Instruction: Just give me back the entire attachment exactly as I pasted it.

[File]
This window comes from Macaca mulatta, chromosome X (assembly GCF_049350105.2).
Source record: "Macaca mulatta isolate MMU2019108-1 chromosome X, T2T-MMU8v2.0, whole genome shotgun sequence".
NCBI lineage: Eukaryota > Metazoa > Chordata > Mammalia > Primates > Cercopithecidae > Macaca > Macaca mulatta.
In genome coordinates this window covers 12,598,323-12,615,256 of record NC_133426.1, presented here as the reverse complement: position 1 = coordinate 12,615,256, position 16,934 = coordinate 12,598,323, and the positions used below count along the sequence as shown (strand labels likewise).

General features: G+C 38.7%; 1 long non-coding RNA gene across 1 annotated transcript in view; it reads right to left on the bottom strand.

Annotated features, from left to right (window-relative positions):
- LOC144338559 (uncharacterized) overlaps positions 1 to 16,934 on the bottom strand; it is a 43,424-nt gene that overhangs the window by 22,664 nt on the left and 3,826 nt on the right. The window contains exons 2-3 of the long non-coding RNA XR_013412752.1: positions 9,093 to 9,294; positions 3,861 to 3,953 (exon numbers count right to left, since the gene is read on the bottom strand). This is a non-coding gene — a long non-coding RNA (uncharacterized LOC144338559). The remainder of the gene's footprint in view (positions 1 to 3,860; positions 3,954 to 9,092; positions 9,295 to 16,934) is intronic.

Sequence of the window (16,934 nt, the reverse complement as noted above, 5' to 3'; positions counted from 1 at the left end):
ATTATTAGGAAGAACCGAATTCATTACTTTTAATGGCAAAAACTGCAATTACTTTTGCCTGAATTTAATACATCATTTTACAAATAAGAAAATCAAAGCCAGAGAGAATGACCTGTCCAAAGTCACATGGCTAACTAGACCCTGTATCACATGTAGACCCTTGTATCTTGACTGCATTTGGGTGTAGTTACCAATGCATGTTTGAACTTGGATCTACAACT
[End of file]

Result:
This window comes from Macaca mulatta, chromosome X (assembly GCF_049350105.2).
Source record: "Macaca mulatta isolate MMU2019108-1 chromosome X, T2T-MMU8v2.0, whole genome shotgun sequence".
NCBI lineage: Eukaryota > Metazoa > Chordata > Mammalia > Primates > Cercopithecidae > Macaca > Macaca mulatta.
In genome coordinates this window covers 12,598,323-12,615,256 of record NC_133426.1, presented here as the reverse complement: position 1 = coordinate 12,615,256, position 16,934 = coordinate 12,598,323, and the positions used below count along the sequence as shown (strand labels likewise).

General features: G+C 38.7%; 1 long non-coding RNA gene across 1 annotated transcript in view; it reads right to left on the bottom strand.

Annotated features, from left to right (window-relative positions):
- LOC144338559 (uncharacterized) overlaps positions 1 to 16,934 on the bottom strand; it is a 43,424-nt gene that overhangs the window by 22,664 nt on the left and 3,826 nt on the right. The window contains exons 2-3 of the long non-coding RNA XR_013412752.1: positions 9,093 to 9,294; positions 3,861 to 3,953 (exon numbers count right to left, since the gene is read on the bottom strand). This is a non-coding gene — a long non-coding RNA (uncharacterized LOC144338559). The remainder of the gene's footprint in view (positions 1 to 3,860; positions 3,954 to 9,092; positions 9,295 to 16,934) is intronic.

Sequence of the window (16,934 nt, the reverse complement as noted above, 5' to 3'; positions counted from 1 at the left end):
ATTATTAGGAAGAACCGAATTCATTACTTTTAATGGCAAAAACTGCAATTACTTTTGCCTGAATTTAATACATCATTTTACAAATAAGAAAATCAAAGCCAGAGAGAATGACCTGTCCAAAGTCACATGGCTAACTAGACCCTGTATCACATGTAGACCCTTGTATCTTGACTGCATTTGGGTGTAGTTACCAATGCATGTTTGAACTTGGATCTACAACT